What is Taylor Series

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Technical Definition: A way to approximate (very) smooth functions (for which derivatives up to high orders exist and are continuous)

 

Simple Definition: Taylor series is the infinite sum of all the terms for a specific function which is a very close approximation to the real value of the function. 

Mathematical definition:

f(x) = f(a) + (f'(a)(x-a))/1! + (f''(x)(x-a)2)/2! + (f'''(x)(x-a)3)/3! + ... + 

 

Why do we have an infinite number of terms?:

The more terms we include in our approximated function, the better the approximation to the real value. For a graph this means that it will represent the actual graph function more.

 

Special Case (Maclaurin Series):

Maclaurin series is based of the Taylor Series, but we choose the function to be around origin (value = 0) rather than anywhere else.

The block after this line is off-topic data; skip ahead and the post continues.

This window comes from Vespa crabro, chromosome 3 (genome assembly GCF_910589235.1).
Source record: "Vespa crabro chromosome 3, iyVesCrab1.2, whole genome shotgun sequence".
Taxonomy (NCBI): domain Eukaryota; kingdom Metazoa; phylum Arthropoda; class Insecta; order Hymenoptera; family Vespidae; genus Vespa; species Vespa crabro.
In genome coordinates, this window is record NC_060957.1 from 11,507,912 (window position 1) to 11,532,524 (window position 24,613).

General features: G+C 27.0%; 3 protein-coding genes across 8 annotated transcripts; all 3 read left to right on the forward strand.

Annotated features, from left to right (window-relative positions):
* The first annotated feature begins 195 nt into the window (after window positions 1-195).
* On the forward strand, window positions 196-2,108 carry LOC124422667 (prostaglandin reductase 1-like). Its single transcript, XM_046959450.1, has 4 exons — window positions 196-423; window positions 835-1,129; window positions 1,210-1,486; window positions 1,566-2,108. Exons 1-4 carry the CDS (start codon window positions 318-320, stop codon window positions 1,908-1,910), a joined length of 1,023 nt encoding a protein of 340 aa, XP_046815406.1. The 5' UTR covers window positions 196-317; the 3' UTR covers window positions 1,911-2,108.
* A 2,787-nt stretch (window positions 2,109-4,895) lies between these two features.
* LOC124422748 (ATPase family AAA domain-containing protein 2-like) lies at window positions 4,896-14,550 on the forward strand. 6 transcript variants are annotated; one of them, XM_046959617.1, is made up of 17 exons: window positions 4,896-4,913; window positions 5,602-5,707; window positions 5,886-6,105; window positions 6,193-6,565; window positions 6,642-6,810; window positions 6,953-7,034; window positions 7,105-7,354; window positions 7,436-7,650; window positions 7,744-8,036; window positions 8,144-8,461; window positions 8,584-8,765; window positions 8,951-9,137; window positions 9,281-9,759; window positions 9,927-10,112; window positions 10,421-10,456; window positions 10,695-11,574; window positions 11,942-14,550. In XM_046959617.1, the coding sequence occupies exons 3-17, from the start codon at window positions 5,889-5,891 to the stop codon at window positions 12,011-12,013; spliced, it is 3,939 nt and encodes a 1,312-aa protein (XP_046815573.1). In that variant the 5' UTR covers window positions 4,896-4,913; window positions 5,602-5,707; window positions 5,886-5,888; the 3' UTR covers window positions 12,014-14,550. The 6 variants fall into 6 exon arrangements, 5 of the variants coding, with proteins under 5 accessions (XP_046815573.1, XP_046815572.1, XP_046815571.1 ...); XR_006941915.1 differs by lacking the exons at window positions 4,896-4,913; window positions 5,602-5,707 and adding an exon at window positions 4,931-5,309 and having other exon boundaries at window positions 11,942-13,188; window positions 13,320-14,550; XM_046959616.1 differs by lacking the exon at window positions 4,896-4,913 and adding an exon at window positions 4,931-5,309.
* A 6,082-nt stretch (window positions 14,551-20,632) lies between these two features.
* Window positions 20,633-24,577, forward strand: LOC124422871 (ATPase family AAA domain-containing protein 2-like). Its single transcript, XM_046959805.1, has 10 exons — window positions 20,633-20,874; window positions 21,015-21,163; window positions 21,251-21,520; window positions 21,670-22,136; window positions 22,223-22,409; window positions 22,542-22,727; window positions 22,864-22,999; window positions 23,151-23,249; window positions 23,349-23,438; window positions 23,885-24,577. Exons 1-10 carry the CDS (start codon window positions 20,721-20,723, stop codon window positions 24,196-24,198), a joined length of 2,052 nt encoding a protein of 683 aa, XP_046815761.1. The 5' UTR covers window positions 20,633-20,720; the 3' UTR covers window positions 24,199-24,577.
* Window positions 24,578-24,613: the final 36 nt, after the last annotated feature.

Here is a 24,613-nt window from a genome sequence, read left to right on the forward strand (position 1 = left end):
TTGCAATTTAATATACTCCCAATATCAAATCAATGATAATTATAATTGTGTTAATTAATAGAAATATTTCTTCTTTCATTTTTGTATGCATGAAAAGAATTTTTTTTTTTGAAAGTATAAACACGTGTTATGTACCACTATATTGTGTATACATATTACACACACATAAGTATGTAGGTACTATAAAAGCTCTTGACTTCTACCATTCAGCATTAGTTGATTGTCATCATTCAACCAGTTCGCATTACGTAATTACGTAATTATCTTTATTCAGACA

Advantage of using Taylor/Maclaurin series

its allows for incredibly accurate approximations of a function (depending on the number of terms included)

Provide for integration and differentiation of functions to arrive at representations of other function

 

Disadvantage of using Taylor/Maclaurin series

some calculations become tedious or the series doesn’t converge quickly

many of the functions are limited to a certain domain given a specific range for convergence (some Taylor series are only valid for a small domain)

Andrew C. GCSE Maths tutor, A Level Maths tutor

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